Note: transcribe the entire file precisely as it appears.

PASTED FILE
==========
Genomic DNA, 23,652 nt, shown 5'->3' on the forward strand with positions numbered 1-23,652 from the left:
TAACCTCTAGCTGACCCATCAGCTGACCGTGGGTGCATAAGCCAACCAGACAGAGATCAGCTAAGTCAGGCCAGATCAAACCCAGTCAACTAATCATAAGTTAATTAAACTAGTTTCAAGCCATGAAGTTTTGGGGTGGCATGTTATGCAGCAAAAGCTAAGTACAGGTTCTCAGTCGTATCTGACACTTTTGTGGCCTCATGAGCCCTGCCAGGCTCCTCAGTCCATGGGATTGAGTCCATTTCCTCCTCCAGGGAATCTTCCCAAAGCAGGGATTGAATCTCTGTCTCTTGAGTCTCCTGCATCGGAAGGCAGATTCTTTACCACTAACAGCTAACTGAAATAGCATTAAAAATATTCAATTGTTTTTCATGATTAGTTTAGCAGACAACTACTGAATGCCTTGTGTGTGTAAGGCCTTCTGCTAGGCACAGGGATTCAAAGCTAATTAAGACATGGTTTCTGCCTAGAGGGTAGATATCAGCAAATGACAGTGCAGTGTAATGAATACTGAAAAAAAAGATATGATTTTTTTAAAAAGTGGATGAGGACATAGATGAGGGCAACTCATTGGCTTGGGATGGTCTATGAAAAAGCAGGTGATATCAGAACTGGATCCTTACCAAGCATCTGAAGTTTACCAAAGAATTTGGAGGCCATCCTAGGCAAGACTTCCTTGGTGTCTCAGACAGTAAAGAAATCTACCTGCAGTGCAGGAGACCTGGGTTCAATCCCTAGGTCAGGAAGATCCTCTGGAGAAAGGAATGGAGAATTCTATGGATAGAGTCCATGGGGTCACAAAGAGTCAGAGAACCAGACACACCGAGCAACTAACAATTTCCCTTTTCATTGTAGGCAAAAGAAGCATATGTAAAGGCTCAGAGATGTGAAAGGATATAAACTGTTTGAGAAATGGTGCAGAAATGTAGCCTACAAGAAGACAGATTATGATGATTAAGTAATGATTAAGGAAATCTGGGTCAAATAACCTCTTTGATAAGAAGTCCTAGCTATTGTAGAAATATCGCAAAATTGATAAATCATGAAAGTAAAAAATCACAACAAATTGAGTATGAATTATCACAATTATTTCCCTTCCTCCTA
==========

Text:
Genomic DNA, 23,652 nt, shown 5'->3' on the forward strand with positions numbered 1-23,652 from the left:
TAACCTCTAGCTGACCCATCAGCTGACCGTGGGTGCATAAGCCAACCAGACAGAGATCAGCTAAGTCAGGCCAGATCAAACCCAGTCAACTAATCATAAGTTAATTAAACTAGTTTCAAGCCATGAAGTTTTGGGGTGGCATGTTATGCAGCAAAAGCTAAGTACAGGTTCTCAGTCGTATCTGACACTTTTGTGGCCTCATGAGCCCTGCCAGGCTCCTCAGTCCATGGGATTGAGTCCATTTCCTCCTCCAGGGAATCTTCCCAAAGCAGGGATTGAATCTCTGTCTCTTGAGTCTCCTGCATCGGAAGGCAGATTCTTTACCACTAACAGCTAACTGAAATAGCATTAAAAATATTCAATTGTTTTTCATGATTAGTTTAGCAGACAACTACTGAATGCCTTGTGTGTGTAAGGCCTTCTGCTAGGCACAGGGATTCAAAGCTAATTAAGACATGGTTTCTGCCTAGAGGGTAGATATCAGCAAATGACAGTGCAGTGTAATGAATACTGAAAAAAAAGATATGATTTTTTTAAAAAGTGGATGAGGACATAGATGAGGGCAACTCATTGGCTTGGGATGGTCTATGAAAAAGCAGGTGATATCAGAACTGGATCCTTACCAAGCATCTGAAGTTTACCAAAGAATTTGGAGGCCATCCTAGGCAAGACTTCCTTGGTGTCTCAGACAGTAAAGAAATCTACCTGCAGTGCAGGAGACCTGGGTTCAATCCCTAGGTCAGGAAGATCCTCTGGAGAAAGGAATGGAGAATTCTATGGATAGAGTCCATGGGGTCACAAAGAGTCAGAGAACCAGACACACCGAGCAACTAACAATTTCCCTTTTCATTGTAGGCAAAAGAAGCATATGTAAAGGCTCAGAGATGTGAAAGGATATAAACTGTTTGAGAAATGGTGCAGAAATGTAGCCTACAAGAAGACAGATTATGATGATTAAGTAATGATTAAGGAAATCTGGGTCAAATAACCTCTTTGATAAGAAGTCCTAGCTATTGTAGAAATATCGCAAAATTGATAAATCATGAAAGTAAAAAATCACAACAAATTGAGTATGAATTATCACAATTATTTCCCTTCCTCCTA